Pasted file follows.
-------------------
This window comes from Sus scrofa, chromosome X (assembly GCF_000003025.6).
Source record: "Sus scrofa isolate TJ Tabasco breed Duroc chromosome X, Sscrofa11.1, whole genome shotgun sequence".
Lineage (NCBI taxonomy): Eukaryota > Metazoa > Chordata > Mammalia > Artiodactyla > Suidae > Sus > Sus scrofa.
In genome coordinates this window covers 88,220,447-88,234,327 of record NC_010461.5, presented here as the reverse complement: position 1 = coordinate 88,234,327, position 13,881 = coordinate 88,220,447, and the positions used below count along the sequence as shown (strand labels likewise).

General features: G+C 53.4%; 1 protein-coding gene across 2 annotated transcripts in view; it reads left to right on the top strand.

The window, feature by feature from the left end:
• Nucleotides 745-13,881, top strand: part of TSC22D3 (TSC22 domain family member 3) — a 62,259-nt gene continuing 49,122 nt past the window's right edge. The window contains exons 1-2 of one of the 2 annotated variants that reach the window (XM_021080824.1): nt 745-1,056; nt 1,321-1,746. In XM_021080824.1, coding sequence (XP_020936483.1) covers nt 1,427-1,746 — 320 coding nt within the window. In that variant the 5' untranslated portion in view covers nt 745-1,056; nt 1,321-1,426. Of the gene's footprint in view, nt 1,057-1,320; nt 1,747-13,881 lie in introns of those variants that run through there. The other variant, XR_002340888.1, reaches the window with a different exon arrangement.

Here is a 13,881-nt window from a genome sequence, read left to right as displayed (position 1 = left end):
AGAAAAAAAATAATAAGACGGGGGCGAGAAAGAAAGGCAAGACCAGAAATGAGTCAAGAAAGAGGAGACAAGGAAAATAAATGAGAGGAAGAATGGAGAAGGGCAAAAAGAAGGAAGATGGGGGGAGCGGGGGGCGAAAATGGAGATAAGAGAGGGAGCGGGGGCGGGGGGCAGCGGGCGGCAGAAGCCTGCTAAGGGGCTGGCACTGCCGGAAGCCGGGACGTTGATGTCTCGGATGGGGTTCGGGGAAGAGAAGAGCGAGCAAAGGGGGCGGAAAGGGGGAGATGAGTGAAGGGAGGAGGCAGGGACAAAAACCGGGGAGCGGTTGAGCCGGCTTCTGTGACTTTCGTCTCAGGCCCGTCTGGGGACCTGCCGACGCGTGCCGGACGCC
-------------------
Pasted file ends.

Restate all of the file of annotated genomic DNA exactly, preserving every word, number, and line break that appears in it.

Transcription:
This window comes from Sus scrofa, chromosome X (assembly GCF_000003025.6).
Source record: "Sus scrofa isolate TJ Tabasco breed Duroc chromosome X, Sscrofa11.1, whole genome shotgun sequence".
Lineage (NCBI taxonomy): Eukaryota > Metazoa > Chordata > Mammalia > Artiodactyla > Suidae > Sus > Sus scrofa.
In genome coordinates this window covers 88,220,447-88,234,327 of record NC_010461.5, presented here as the reverse complement: position 1 = coordinate 88,234,327, position 13,881 = coordinate 88,220,447, and the positions used below count along the sequence as shown (strand labels likewise).

General features: G+C 53.4%; 1 protein-coding gene across 2 annotated transcripts in view; it reads left to right on the top strand.

The window, feature by feature from the left end:
• Nucleotides 745-13,881, top strand: part of TSC22D3 (TSC22 domain family member 3) — a 62,259-nt gene continuing 49,122 nt past the window's right edge. The window contains exons 1-2 of one of the 2 annotated variants that reach the window (XM_021080824.1): nt 745-1,056; nt 1,321-1,746. In XM_021080824.1, coding sequence (XP_020936483.1) covers nt 1,427-1,746 — 320 coding nt within the window. In that variant the 5' untranslated portion in view covers nt 745-1,056; nt 1,321-1,426. Of the gene's footprint in view, nt 1,057-1,320; nt 1,747-13,881 lie in introns of those variants that run through there. The other variant, XR_002340888.1, reaches the window with a different exon arrangement.

Here is a 13,881-nt window from a genome sequence, read left to right as displayed (position 1 = left end):
AGAAAAAAAATAATAAGACGGGGGCGAGAAAGAAAGGCAAGACCAGAAATGAGTCAAGAAAGAGGAGACAAGGAAAATAAATGAGAGGAAGAATGGAGAAGGGCAAAAAGAAGGAAGATGGGGGGAGCGGGGGGCGAAAATGGAGATAAGAGAGGGAGCGGGGGCGGGGGGCAGCGGGCGGCAGAAGCCTGCTAAGGGGCTGGCACTGCCGGAAGCCGGGACGTTGATGTCTCGGATGGGGTTCGGGGAAGAGAAGAGCGAGCAAAGGGGGCGGAAAGGGGGAGATGAGTGAAGGGAGGAGGCAGGGACAAAAACCGGGGAGCGGTTGAGCCGGCTTCTGTGACTTTCGTCTCAGGCCCGTCTGGGGACCTGCCGACGCGTGCCGGACGCC